With Tony Granato as the head coach — Granato coached Team USA during the 2018 PyeongChang Olympics — and Mark Osiecki as the defensive coach, Kalynuk wasn’t as drawn to the Badgers’ style of play than he was the program’s ability to churn out NHL players.

“Mark Osiecki is the defensive coach there, he’s sent a lot of guys to the NHL,” Kalynuk said. “He’s really good at what he does. Him along with Tony Granato … if you look around college hockey, you can’t get much better than that. They’re pretty good coaches, to say the least.”

Osiecki served as an assistant coach at Wisconsin from 2004 through 2010 before he got his first college head coaching gig at Ohio State. He returned the Badgers’ staff in 2016.

Throughout his first stint coaching at his alma mater, Osiecki built his reputation of developing defensemen. On the 2010 national title team alone, the Badgers had Ryan McDonagh, Justin Schultz, Jake Gardiner, Brendan Smith, Cody Goloubef and John Ramage. Other NHLers to play for Osiecki at Wisconsin include Tom Gilbert, Davis Drewiske and Jamie McBain.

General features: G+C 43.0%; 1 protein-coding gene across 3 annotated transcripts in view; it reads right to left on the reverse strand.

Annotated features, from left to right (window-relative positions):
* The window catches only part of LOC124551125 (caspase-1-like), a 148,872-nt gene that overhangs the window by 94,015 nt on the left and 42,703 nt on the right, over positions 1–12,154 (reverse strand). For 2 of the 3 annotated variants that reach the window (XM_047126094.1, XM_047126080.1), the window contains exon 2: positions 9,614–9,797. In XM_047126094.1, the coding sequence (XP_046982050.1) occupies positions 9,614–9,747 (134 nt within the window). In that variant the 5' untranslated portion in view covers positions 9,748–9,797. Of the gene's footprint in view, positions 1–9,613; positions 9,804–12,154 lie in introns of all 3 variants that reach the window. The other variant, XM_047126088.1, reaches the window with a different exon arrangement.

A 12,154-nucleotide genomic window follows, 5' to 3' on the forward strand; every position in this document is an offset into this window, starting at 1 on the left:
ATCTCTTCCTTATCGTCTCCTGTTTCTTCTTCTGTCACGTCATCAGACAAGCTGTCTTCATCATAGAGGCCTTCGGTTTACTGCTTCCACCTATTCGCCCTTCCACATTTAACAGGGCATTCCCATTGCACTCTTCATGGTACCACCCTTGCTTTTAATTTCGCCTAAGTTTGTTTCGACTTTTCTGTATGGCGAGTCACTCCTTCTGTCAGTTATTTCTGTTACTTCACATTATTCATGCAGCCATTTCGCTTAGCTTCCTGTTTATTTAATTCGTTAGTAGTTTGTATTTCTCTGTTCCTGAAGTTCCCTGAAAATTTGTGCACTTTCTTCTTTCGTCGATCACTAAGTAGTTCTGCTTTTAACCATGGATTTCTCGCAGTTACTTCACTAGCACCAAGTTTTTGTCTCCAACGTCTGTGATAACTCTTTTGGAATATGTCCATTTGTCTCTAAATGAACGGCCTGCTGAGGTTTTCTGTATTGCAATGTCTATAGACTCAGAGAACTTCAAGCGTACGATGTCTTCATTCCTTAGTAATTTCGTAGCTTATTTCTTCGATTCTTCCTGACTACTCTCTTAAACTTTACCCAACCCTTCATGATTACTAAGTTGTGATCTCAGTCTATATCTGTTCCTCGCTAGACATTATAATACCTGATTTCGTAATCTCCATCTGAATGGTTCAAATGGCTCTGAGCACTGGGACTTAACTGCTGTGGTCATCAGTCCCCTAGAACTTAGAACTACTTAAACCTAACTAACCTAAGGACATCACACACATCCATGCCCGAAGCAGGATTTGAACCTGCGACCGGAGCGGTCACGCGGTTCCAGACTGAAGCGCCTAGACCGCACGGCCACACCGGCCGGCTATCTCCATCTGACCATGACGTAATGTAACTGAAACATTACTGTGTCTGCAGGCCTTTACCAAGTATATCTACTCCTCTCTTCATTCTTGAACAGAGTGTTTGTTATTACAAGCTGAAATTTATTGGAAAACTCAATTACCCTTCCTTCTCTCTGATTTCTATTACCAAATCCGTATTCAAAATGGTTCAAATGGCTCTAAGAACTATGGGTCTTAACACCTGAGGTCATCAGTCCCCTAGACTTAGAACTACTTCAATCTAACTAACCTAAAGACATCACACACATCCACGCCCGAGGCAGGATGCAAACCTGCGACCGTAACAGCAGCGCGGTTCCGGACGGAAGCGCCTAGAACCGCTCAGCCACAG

“He takes the time,” Kalynuk said of Osiecki. “We go out early almost every practice 20 minutes before everyone else. He just loves doing it. He focuses on a lot of little details that maybe other coaches wouldn’t, so I think he just loves it. That’s probably why he’s so good at it. I’ve never played for a coach who loves coaching as much as he does.”

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Flyers prospect Carter Hart says so long to Twitter, hello to pro life

Flyers prospect Carter Hart says so long to Twitter, hello to pro life

By the day, even by the hour, Carter Hart looks and sounds more and more like a professional.